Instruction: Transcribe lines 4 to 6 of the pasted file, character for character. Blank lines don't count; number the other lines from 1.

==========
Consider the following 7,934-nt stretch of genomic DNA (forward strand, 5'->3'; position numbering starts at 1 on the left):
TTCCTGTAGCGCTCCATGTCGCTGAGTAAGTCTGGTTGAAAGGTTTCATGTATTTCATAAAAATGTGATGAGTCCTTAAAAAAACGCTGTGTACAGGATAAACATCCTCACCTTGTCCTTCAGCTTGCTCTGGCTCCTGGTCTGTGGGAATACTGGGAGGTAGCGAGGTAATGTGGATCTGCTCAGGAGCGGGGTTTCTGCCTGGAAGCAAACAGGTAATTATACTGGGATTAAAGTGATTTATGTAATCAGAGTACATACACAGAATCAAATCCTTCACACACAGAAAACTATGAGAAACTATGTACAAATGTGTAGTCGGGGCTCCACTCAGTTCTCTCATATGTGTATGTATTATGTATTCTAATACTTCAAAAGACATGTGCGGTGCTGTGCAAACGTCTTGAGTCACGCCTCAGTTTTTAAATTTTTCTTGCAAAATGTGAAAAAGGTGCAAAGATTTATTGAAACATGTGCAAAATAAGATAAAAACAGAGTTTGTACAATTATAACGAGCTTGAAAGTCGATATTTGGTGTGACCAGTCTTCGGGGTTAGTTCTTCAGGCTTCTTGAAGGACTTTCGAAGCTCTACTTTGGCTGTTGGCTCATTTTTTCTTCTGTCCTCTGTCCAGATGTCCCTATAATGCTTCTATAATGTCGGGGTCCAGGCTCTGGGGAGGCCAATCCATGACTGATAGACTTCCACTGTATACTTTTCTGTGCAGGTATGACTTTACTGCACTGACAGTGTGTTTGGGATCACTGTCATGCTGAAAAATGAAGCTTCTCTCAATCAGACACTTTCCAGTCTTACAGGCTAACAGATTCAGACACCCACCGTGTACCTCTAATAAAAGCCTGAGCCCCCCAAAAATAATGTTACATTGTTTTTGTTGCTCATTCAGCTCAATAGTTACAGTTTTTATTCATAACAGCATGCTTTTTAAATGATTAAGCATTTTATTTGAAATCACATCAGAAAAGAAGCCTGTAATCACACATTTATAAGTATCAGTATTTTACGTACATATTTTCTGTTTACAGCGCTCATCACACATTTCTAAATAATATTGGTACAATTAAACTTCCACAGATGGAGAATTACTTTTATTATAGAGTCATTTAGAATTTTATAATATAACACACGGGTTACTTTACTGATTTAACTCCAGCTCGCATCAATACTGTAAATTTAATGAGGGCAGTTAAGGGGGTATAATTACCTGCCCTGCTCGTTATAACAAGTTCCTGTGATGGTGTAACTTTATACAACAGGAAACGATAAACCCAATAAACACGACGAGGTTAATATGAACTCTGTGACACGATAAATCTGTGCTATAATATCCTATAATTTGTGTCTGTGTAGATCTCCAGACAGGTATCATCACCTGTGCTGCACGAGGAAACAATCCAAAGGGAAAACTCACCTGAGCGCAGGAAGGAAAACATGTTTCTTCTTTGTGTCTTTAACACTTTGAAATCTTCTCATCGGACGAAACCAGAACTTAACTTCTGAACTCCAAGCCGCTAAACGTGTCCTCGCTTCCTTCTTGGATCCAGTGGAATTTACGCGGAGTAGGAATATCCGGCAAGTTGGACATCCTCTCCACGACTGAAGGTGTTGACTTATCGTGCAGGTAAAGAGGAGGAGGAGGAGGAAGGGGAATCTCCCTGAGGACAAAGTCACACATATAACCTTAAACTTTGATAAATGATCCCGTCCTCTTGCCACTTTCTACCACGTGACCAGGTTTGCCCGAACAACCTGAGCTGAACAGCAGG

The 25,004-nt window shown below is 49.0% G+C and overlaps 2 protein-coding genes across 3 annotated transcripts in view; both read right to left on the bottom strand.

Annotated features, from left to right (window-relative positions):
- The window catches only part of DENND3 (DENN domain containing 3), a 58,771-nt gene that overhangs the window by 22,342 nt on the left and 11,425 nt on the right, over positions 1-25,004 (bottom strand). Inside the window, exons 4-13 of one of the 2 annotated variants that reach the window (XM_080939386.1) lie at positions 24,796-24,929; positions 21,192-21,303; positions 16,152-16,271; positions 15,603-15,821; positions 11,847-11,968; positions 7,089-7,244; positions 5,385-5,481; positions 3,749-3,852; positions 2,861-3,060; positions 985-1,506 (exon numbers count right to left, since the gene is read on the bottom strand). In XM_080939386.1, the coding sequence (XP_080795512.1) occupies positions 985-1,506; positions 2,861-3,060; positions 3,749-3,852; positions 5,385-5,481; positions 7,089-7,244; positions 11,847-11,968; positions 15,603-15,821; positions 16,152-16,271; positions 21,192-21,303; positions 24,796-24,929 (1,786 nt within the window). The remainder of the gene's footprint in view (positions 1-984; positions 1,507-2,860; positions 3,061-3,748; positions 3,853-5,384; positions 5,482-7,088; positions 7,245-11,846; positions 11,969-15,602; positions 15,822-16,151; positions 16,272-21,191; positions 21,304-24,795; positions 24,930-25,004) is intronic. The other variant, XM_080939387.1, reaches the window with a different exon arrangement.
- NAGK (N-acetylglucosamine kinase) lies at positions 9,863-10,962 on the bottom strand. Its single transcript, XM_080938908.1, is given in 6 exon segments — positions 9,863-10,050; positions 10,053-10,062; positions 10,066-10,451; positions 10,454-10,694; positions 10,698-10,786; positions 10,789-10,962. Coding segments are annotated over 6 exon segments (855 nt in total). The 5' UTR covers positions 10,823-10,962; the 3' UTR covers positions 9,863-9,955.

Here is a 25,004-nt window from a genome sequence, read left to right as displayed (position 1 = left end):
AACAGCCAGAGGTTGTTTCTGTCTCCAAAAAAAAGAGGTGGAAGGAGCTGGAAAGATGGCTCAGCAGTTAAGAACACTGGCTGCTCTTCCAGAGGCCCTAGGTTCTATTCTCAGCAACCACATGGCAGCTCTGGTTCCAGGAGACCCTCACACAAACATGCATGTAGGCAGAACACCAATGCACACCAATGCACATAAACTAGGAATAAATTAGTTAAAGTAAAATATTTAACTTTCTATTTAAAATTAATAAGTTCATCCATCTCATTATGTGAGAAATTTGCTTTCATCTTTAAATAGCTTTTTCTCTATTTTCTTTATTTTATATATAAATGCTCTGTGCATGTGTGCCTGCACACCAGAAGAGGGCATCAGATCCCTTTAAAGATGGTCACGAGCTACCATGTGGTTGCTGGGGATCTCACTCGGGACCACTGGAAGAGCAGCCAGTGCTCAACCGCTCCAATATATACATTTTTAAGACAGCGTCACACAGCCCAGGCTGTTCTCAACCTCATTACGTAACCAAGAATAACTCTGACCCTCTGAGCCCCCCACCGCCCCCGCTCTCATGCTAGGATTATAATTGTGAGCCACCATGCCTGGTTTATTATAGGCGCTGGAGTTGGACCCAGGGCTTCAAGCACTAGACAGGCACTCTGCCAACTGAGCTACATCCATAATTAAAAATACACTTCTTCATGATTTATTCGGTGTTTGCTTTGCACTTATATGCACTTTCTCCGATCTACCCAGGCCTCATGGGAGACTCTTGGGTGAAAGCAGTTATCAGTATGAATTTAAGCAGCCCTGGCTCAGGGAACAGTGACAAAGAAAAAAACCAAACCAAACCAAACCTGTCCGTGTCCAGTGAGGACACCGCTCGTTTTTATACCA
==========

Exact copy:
Annotated features, from left to right (window-relative positions):
- The window catches only part of DENND3 (DENN domain containing 3), a 58,771-nt gene that overhangs the window by 22,342 nt on the left and 11,425 nt on the right, over positions 1-25,004 (bottom strand). Inside the window, exons 4-13 of one of the 2 annotated variants that reach the window (XM_080939386.1) lie at positions 24,796-24,929; positions 21,192-21,303; positions 16,152-16,271; positions 15,603-15,821; positions 11,847-11,968; positions 7,089-7,244; positions 5,385-5,481; positions 3,749-3,852; positions 2,861-3,060; positions 985-1,506 (exon numbers count right to left, since the gene is read on the bottom strand). In XM_080939386.1, the coding sequence (XP_080795512.1) occupies positions 985-1,506; positions 2,861-3,060; positions 3,749-3,852; positions 5,385-5,481; positions 7,089-7,244; positions 11,847-11,968; positions 15,603-15,821; positions 16,152-16,271; positions 21,192-21,303; positions 24,796-24,929 (1,786 nt within the window). The remainder of the gene's footprint in view (positions 1-984; positions 1,507-2,860; positions 3,061-3,748; positions 3,853-5,384; positions 5,482-7,088; positions 7,245-11,846; positions 11,969-15,602; positions 15,822-16,151; positions 16,272-21,191; positions 21,304-24,795; positions 24,930-25,004) is intronic. The other variant, XM_080939387.1, reaches the window with a different exon arrangement.
- NAGK (N-acetylglucosamine kinase) lies at positions 9,863-10,962 on the bottom strand. Its single transcript, XM_080938908.1, is given in 6 exon segments — positions 9,863-10,050; positions 10,053-10,062; positions 10,066-10,451; positions 10,454-10,694; positions 10,698-10,786; positions 10,789-10,962. Coding segments are annotated over 6 exon segments (855 nt in total). The 5' UTR covers positions 10,823-10,962; the 3' UTR covers positions 9,863-9,955.